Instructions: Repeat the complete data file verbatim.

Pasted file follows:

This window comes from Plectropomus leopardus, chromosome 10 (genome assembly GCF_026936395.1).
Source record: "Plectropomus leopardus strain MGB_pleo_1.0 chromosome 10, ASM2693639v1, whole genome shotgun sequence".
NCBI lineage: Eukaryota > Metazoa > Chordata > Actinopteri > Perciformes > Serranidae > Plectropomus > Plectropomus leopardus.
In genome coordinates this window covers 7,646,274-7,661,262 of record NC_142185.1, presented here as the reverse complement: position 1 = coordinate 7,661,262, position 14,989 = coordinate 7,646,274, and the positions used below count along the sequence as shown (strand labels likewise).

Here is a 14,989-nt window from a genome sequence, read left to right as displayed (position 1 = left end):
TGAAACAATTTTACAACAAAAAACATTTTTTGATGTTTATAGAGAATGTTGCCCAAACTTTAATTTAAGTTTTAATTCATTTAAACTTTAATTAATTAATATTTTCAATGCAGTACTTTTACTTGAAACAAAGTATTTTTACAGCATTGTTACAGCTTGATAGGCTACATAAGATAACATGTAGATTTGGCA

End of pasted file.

This window comes from Plectropomus leopardus, chromosome 10 (genome assembly GCF_026936395.1).
Source record: "Plectropomus leopardus strain MGB_pleo_1.0 chromosome 10, ASM2693639v1, whole genome shotgun sequence".
NCBI lineage: Eukaryota > Metazoa > Chordata > Actinopteri > Perciformes > Serranidae > Plectropomus > Plectropomus leopardus.
In genome coordinates this window covers 7,646,274-7,661,262 of record NC_142185.1, presented here as the reverse complement: position 1 = coordinate 7,661,262, position 14,989 = coordinate 7,646,274, and the positions used below count along the sequence as shown (strand labels likewise).

Here is a 14,989-nt window from a genome sequence, read left to right as displayed (position 1 = left end):
TGAAACAATTTTACAACAAAAAACATTTTTTGATGTTTATAGAGAATGTTGCCCAAACTTTAATTTAAGTTTTAATTCATTTAAACTTTAATTAATTAATATTTTCAATGCAGTACTTTTACTTGAAACAAAGTATTTTTACAGCATTGTTACAGCTTGATAGGCTACATAAGATAACATGTAGATTTGGCA